Obsessive-Compulsive Disorder: How to Spot the Signs

VIDEO: Therapist Jenifer Garrido helps patients manage this disorder.
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This morning on "Good Morning America" you saw a report about "Obsessed," the new A&E reality series that looks at the daily lives of people who suffer from obsessive-compulsive disorder.

The disorder, commonly known as OCD, is a debilitating illness that affects more than 2 million Americans.

According to the National Institute of Mental Health, OCD is characterized by recurrent, unwanted thoughts and repetitive behaviors.

Sufferers are mainly treated through cognitive behavioral therapy, comprising talk therapy plus exposure and response prevention.

Click HERE to learn more about cognitive behavioral therapy.

Click HERE to learn more about "Obsessed" on A&E.

Signs of OCD

OCD has many symptoms. Here's a partial list from the Mayo Clinic:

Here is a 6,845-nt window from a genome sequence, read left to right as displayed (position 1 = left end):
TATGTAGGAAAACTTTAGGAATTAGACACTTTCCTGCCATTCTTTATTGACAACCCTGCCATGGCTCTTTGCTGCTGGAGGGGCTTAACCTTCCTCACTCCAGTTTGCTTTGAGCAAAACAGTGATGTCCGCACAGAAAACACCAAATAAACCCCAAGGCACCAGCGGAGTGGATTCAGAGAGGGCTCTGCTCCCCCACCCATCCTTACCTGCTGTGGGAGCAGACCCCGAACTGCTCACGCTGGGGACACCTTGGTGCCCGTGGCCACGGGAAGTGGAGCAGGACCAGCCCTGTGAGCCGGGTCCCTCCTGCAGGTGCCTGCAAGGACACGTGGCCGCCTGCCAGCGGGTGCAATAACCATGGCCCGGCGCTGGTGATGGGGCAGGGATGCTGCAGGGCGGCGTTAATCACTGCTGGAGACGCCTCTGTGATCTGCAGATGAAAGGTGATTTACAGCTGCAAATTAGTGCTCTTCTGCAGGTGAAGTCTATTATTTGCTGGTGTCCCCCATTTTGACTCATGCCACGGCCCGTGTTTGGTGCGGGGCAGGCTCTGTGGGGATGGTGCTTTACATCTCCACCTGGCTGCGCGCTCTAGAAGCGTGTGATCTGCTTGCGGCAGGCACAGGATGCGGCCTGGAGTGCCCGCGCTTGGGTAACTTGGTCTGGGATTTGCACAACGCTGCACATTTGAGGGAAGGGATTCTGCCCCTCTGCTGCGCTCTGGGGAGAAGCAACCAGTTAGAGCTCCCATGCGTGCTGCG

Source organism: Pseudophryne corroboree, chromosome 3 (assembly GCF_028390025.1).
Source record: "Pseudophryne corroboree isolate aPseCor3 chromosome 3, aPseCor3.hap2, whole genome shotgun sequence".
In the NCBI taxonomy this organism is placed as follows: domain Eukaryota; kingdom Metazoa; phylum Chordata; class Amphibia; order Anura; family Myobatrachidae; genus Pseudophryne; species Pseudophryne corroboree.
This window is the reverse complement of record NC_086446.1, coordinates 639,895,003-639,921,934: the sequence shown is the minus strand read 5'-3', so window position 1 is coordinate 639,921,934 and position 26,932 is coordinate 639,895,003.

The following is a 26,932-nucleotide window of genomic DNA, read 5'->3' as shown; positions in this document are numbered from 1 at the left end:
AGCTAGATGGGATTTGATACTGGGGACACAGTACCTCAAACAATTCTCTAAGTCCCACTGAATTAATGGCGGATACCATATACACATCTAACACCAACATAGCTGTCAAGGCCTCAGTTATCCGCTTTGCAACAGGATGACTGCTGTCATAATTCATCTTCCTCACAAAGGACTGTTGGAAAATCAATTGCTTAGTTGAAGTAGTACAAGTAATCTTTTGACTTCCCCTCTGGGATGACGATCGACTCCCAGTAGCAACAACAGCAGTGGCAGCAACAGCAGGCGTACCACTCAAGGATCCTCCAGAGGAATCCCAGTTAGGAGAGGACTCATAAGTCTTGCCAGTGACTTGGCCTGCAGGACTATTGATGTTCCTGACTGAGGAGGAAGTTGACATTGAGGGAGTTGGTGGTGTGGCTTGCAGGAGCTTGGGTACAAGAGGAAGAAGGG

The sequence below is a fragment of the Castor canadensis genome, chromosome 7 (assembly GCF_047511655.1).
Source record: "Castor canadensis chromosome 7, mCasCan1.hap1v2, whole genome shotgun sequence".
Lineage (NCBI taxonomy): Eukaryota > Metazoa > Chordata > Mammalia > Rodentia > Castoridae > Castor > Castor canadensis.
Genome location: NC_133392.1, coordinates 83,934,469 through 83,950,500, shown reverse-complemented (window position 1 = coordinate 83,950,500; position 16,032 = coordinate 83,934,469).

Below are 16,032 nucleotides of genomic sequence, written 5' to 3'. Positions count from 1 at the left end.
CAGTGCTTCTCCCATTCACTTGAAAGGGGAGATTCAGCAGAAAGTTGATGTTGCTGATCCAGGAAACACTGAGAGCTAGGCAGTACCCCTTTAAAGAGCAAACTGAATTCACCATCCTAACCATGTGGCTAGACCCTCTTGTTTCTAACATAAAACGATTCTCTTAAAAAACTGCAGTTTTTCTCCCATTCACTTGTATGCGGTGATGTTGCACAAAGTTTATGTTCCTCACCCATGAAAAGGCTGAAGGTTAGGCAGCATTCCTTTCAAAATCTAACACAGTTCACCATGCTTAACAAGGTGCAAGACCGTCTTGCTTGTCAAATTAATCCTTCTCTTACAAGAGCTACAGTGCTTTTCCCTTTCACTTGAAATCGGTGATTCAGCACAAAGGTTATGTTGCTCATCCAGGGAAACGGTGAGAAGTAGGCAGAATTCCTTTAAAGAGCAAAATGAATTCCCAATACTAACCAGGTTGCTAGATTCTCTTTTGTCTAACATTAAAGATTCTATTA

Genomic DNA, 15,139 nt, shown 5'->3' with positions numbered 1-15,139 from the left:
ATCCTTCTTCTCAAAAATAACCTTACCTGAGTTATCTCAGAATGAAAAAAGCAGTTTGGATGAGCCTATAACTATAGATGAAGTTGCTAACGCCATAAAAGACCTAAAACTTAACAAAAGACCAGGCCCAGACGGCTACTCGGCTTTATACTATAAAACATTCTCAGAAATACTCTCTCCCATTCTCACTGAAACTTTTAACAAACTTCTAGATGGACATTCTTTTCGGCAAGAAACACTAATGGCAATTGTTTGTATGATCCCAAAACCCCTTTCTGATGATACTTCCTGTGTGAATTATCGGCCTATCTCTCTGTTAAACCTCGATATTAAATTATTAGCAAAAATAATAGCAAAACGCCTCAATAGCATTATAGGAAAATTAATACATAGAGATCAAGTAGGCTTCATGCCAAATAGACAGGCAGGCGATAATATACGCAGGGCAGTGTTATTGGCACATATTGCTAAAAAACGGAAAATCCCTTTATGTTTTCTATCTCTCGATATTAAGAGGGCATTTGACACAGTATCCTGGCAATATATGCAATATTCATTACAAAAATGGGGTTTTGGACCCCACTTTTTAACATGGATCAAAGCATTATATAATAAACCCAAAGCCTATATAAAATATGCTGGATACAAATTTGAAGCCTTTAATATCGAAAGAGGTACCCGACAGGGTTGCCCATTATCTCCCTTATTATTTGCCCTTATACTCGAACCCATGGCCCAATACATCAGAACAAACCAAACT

Intense distress when objects are out of order.

Doing the same thing over and over again.

Fear of being contaminated by shaking hands or by touching objects others have touched.

Doubts that you've locked the door or turned off the stove.

Thoughts that you've hurt someone in a traffic accident.

Excessive neatness.

Excessive hand-washing, sometimes until skin is raw.

Checking doors repeatedly to make sure they're locked.

Checking the stove repeatedly to make sure it's off.

Counting in certain patterns.

How to Get Help

Here's a list of resources you can use to cope with OCD:

The Mayo Clinic. Information, symptoms overview and treatment options.

National Institute of Mental Health: Information, overview of symptoms, and locating services.

International OCD Foundation: A nonprofit organization that provides awareness, education, advocacy and support for sufferers of OCD and related disorders.

Kid's Health: Provides information about obsessive-compulsive disorder in children.

National Alliance on Mental Illness (NAMI): Overview of OCD symptoms and treatments, including a list of common medications and side effects.

Click here to return to the "Good Morning America" website.

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